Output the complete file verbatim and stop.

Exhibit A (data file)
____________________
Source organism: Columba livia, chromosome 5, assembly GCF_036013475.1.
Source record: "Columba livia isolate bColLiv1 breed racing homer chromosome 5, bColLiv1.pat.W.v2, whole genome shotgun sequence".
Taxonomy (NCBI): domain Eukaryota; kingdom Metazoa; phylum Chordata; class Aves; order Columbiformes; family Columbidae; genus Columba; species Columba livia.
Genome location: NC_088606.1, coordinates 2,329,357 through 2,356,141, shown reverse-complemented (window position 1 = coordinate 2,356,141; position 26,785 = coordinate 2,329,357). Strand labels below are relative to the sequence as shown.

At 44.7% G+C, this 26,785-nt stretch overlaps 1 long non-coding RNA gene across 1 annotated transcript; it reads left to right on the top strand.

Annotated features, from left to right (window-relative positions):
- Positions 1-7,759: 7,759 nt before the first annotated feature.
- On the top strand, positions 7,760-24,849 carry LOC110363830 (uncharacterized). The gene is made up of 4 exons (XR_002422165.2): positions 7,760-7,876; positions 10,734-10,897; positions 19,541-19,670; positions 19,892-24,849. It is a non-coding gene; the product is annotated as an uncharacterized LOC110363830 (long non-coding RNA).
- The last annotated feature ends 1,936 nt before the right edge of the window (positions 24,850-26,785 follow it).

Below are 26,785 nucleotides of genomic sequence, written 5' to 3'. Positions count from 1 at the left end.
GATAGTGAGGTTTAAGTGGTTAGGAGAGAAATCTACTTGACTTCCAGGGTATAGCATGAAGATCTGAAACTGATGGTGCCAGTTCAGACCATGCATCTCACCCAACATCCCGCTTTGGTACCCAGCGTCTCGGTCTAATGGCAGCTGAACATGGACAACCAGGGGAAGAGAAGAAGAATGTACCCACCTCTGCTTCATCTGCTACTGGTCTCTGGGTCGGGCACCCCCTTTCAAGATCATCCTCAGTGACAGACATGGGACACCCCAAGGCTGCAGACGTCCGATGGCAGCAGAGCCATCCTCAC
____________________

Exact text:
Source organism: Columba livia, chromosome 5, assembly GCF_036013475.1.
Source record: "Columba livia isolate bColLiv1 breed racing homer chromosome 5, bColLiv1.pat.W.v2, whole genome shotgun sequence".
Taxonomy (NCBI): domain Eukaryota; kingdom Metazoa; phylum Chordata; class Aves; order Columbiformes; family Columbidae; genus Columba; species Columba livia.
Genome location: NC_088606.1, coordinates 2,329,357 through 2,356,141, shown reverse-complemented (window position 1 = coordinate 2,356,141; position 26,785 = coordinate 2,329,357). Strand labels below are relative to the sequence as shown.

At 44.7% G+C, this 26,785-nt stretch overlaps 1 long non-coding RNA gene across 1 annotated transcript; it reads left to right on the top strand.

Annotated features, from left to right (window-relative positions):
- Positions 1-7,759: 7,759 nt before the first annotated feature.
- On the top strand, positions 7,760-24,849 carry LOC110363830 (uncharacterized). The gene is made up of 4 exons (XR_002422165.2): positions 7,760-7,876; positions 10,734-10,897; positions 19,541-19,670; positions 19,892-24,849. It is a non-coding gene; the product is annotated as an uncharacterized LOC110363830 (long non-coding RNA).
- The last annotated feature ends 1,936 nt before the right edge of the window (positions 24,850-26,785 follow it).

Below are 26,785 nucleotides of genomic sequence, written 5' to 3'. Positions count from 1 at the left end.
GATAGTGAGGTTTAAGTGGTTAGGAGAGAAATCTACTTGACTTCCAGGGTATAGCATGAAGATCTGAAACTGATGGTGCCAGTTCAGACCATGCATCTCACCCAACATCCCGCTTTGGTACCCAGCGTCTCGGTCTAATGGCAGCTGAACATGGACAACCAGGGGAAGAGAAGAAGAATGTACCCACCTCTGCTTCATCTGCTACTGGTCTCTGGGTCGGGCACCCCCTTTCAAGATCATCCTCAGTGACAGACATGGGACACCCCAAGGCTGCAGACGTCCGATGGCAGCAGAGCCATCCTCAC